We sat down with Matt Cockerell, a new Instructional Designer working predominately on the East Falls campus, to get to know how he’s enjoyed working at Thomas Jefferson University so far. Read our Q&A to learn more about Matt and find out how he can assist faculty.
Welcome to Thomas Jefferson University! Tell us a little bit about your background: how long have you been working at Jefferson and what brings you here?
I began working at Thomas Jefferson University at the beginning of November 2020. I come most recently from Drexel University (2018-2020) where I served as a senior instructional designer. At Drexel, I worked closely with faculty and administrators in the College of Engineering and the Kline School of Law. Before Drexel, I was an instructional designer with the University of Kentucky (2011-2018). While with the University of Kentucky, I was part of the College of Communication and Information, specifically the School of Information Science.
What is your title? How do you see your role within the university and who do you serve/work with?
My title is Curriculum and Instructional Design Specialist. My role is partnering with administrators, faculty and other subject-matter experts to design high-quality educational experiences. These experiences fall across a wide spectrum. They can be as broad as a degree program or as narrow as a particular learning activity. The middle of this spectrum can include an individual course or a single learning module.
I use evidence-based based practices and adult learning theory to guide my advice. I strive to ensure that materials, activities, and assessments are aligned with the respective learning goals and objectives. I also advise and train faculty on the implementation of technology into the classroom.
What interested you in joining the team at Thomas Jefferson University?
The strength of the Jefferson brand was undoubtedly a factor! I initially discovered Thomas Jefferson University while searching for new challenges and opportunities in my career. Upon learning more about TJU, I found a unique combination of campuses, a wide variety of technical resources, and a large community of talented individuals. It seemed like a great environment to join.
How has it been so far? It must be challenging – or at least very different – starting a new job in the middle of a pandemic!
It has been very different! From contactless laptop pickup outside of Search Hall to regular Zoom meetings with my coworkers, it has not mirrored my experience starting a new job during “normal” times. However, I would not characterize it as challenging. Everyone has been accommodating and understanding. I felt welcome from the start and know I can reach out for assistance and collaboration opportunities.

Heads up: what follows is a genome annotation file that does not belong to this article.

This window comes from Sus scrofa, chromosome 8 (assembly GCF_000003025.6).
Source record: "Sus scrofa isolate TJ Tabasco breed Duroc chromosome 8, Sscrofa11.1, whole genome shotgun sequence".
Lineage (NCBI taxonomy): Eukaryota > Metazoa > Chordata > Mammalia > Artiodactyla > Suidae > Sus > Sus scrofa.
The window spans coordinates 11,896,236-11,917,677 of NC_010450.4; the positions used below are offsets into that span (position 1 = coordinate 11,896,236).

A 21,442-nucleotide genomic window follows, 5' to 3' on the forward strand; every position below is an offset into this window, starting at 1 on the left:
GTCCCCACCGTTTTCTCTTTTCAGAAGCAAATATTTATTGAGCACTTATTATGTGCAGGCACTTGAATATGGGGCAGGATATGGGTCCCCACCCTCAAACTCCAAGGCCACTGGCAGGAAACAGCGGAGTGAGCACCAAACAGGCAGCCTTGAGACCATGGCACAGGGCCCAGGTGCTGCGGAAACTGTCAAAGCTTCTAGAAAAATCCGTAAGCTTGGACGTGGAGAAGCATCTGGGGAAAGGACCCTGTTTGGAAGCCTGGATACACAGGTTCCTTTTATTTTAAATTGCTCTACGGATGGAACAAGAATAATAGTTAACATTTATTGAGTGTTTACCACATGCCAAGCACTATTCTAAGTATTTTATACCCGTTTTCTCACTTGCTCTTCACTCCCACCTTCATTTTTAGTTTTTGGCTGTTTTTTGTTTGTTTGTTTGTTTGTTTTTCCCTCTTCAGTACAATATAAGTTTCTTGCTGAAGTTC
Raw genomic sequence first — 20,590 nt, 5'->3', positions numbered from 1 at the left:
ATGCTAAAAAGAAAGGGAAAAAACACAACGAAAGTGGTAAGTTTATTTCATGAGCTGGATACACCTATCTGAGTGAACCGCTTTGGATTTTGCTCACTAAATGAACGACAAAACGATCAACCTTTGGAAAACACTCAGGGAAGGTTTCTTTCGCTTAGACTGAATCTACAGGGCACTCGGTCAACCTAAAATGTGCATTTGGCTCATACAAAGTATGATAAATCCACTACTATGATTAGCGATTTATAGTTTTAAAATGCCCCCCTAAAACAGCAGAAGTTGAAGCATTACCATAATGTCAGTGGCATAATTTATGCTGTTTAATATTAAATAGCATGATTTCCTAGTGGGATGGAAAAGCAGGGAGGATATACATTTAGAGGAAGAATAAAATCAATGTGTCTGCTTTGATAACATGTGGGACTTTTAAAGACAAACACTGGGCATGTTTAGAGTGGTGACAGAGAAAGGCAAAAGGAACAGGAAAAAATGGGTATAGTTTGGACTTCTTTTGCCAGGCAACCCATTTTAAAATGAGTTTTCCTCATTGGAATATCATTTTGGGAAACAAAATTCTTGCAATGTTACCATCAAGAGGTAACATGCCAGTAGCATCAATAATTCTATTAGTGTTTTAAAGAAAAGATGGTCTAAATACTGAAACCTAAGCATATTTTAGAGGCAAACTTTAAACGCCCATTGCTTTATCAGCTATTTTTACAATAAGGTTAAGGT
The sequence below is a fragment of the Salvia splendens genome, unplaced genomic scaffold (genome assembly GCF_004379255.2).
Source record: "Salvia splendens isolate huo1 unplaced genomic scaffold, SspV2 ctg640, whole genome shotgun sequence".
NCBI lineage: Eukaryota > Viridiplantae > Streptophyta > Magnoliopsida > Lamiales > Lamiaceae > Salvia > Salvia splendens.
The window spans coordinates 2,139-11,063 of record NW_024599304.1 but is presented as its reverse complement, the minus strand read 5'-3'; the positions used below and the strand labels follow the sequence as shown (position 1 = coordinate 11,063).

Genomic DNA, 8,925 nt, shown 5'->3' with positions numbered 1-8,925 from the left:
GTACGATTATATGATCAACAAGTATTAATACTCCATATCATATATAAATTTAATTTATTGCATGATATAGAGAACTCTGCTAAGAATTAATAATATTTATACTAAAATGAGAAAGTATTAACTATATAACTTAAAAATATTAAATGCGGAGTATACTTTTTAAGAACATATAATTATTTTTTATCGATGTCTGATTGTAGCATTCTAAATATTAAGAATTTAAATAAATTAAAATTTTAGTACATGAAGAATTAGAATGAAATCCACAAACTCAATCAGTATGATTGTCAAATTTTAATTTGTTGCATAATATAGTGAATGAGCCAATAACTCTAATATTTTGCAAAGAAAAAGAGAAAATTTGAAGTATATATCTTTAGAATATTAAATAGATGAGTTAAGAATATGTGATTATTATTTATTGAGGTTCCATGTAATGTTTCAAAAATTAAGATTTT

What is something you want faculty to know about how you can support them? Why should they work with an instructional designer?
I want faculty to know that I can support them in a variety of ways. I desire for faculty not to be hesitant to partner with an instructional designer. We are not here to pass judgment or scold. By training faculty on proper technology implementation and advising on course design, we help faculty excel in one of their most substantial areas – teaching.
What is your favorite educational technology tool and why?
One of my favorite tools is a product called Articulate, in particular an app named Storyline. It is a powerful software that allows you to create a wide range of learning activities. Storyline enables the learner to interact with the presentation.
For example, we can present the learner with a video lesson or a PowerPoint presentation. After introducing particular concepts, we can submit questions to the learner for a knowledge check to reinforce learning. The learner can choose an answer by responding in various ways: clicking, dragging and dropping, ranking, etc.
With Storyline, you can employ branching and flow logic allowing the learner to experience a custom path. These paths can help automate access to further readings or remediation activities. Storyline can also create graded assessments and integrates well with Canvas. You may have experienced a Storyline product during a web-based HR training at some point in your career.
What advice do you have for faculty members trying to adjust to teaching online?
Two meme-like phrases come to mind: “You’ve got this!” and “Stay Calm and Teach On.” Although faculty may feel like the entire classroom environment changes when moving online, they are still the subject-matter experts and they still know how to teach. By partnering with an instructional designer to identify the proper technics and tools for their course, they can focus more on teaching.
I also recommend that faculty reach out to their peers with experience in the online environment. These personal connections can be a wealth of knowledge.
If a faculty member wants support from an instruction designer, how can they get in touch with you?
The easiest way to get in contact with me directly is via email at firstname.lastname@example.org. When campus activities ramp back up, I will have a presence on the East Falls and Center City Campus. Until then, we can always connect through Zoom or Blackboard Collaborate.
When you’re not helping faculty and students at Jefferson, how do you like to spend your time?
Lately, I find myself spending most of my time at home with my wife and dog. We still enjoy walks in the nearby Pennypack Preserve and the accompanying trails. We go down the shore whenever we get the chance. Our favorite quiet beach is Bayhead, NJ. I spend time gardening, cooking, and listening to music. Before the pandemic, we loved to travel and experience live music. Here’s hoping those activities can resume safely soon!
Welcome to the team, Matt!